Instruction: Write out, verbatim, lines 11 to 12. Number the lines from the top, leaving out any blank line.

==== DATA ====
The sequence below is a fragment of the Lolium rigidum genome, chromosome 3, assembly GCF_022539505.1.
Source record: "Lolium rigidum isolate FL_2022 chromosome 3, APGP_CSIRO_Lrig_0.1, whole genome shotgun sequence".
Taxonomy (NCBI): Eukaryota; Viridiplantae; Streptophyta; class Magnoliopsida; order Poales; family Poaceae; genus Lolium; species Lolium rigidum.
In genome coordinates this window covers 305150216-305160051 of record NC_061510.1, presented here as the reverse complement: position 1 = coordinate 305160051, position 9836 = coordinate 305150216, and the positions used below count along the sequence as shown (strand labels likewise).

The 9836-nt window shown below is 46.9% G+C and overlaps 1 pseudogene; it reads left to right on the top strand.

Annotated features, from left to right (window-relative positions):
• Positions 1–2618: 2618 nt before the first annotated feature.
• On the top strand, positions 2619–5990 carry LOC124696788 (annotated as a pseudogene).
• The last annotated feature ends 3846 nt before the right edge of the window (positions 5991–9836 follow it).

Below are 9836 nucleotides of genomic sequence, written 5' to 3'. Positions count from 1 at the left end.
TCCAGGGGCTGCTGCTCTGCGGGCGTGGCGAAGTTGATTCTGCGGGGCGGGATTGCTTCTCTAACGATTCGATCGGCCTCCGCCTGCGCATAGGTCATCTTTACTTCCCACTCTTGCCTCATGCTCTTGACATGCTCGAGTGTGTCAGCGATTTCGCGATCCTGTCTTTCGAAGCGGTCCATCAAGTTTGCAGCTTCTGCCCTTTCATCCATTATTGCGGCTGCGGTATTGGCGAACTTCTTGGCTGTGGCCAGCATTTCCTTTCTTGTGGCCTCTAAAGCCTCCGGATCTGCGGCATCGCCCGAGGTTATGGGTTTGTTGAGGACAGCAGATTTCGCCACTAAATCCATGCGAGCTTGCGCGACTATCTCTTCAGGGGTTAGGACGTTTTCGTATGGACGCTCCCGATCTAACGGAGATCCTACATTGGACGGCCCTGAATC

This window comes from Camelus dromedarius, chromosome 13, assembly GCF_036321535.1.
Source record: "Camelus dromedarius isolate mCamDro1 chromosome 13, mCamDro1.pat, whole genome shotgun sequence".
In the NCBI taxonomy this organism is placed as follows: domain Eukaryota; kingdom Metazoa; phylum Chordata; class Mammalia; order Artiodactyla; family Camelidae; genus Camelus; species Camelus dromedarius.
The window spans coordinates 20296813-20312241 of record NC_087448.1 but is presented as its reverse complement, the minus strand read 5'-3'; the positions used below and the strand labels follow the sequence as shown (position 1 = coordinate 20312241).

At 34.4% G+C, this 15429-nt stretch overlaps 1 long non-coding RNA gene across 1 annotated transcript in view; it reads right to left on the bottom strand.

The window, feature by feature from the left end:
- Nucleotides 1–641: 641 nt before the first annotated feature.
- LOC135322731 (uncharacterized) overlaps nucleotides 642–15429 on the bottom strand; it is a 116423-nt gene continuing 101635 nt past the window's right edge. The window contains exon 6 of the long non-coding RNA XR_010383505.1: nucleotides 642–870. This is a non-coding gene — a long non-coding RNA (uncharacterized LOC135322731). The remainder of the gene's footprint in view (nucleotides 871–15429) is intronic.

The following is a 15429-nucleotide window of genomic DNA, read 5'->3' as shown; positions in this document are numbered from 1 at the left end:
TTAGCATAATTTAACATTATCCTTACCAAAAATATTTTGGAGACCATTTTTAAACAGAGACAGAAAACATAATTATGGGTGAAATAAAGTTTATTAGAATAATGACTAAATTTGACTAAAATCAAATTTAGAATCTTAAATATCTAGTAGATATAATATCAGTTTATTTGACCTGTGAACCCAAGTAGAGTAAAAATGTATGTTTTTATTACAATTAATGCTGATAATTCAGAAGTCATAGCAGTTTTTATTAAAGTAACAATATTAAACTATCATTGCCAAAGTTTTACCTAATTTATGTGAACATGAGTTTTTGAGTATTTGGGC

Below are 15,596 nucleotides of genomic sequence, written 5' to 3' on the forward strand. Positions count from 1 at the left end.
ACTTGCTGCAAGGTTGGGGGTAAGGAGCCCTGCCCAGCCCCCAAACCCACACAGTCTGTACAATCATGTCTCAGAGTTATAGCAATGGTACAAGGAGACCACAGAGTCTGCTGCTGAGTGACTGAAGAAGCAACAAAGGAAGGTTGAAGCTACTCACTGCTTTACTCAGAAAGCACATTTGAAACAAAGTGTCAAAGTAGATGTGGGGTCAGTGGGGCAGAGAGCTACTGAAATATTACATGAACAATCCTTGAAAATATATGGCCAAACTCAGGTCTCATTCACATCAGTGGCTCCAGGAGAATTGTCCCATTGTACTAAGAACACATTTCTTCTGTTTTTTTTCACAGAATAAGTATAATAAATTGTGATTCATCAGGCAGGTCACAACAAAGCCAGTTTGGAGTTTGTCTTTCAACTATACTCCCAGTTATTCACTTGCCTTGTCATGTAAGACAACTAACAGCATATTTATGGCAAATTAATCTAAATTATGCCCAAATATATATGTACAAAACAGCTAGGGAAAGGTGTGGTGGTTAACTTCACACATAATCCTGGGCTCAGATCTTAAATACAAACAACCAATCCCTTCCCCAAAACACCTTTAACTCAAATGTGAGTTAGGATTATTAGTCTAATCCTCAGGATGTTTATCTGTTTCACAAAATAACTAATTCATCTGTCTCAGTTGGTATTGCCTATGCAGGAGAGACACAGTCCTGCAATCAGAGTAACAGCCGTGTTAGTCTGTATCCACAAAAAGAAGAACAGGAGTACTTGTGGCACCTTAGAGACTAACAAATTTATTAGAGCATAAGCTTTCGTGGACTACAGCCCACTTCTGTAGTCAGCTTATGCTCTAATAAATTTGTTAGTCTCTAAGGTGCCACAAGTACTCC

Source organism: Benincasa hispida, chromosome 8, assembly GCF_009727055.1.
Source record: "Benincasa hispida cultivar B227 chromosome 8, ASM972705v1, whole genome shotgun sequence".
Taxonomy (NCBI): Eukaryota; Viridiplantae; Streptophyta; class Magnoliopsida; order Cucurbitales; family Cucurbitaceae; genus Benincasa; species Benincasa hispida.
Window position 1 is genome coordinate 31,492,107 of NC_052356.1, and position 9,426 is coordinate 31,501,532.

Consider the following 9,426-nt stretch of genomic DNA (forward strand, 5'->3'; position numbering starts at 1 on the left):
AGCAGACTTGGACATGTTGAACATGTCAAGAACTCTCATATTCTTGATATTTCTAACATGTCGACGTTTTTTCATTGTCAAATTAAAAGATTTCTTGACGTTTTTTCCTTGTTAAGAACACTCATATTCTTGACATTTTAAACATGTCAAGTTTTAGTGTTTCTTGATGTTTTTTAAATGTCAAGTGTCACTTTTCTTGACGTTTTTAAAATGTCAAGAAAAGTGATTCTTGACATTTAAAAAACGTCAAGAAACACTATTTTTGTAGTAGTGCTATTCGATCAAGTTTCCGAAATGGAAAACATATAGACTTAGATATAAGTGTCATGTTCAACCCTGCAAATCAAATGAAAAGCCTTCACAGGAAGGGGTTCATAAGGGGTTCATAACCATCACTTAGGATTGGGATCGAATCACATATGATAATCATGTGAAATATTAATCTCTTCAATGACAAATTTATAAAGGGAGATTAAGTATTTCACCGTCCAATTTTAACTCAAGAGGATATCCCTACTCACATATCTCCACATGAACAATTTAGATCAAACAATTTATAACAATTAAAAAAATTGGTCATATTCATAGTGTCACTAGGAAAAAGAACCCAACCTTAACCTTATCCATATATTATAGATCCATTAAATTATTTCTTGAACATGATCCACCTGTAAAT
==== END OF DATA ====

TCCAGGGGCTGCTGCTCTGCGGGCGTGGCGAAGTTGATTCTGCGGGGCGGGATTGCTTCTCTAACGATTCGATCGGCCTCCGCCTGCGCATAGGTCATCTTTACTTCCCACTCTTGCCTCATGCTCTTGACATGCTCGAGTGTGTCAGCGATTTCGCGATCCTGTCTTTCGAAGCGGTCCATCAAGTTTGCAGCTTCTGCCCTTTCATCCATTATTGCGGCTGCGGTATTGGCGAACTTCTTGGCTGTGGCCAGCATTTCCTTTCTTGTGGCCTCTAAAGCCTCCGGATCTGCGGCATCGCCCGAGGTTATGGGTTTGTTGAGGACAGCAGATTTCGCCACTAAATCCATGCGAGCTTGCGCGACTATCTCTTCAGGGGTTAGGACGTTTTCGTATGGACGCTCCCGATCTAACGGAGATCCTACATTGGACGGCCCTGAATC

This window comes from Camelus dromedarius, chromosome 13, assembly GCF_036321535.1.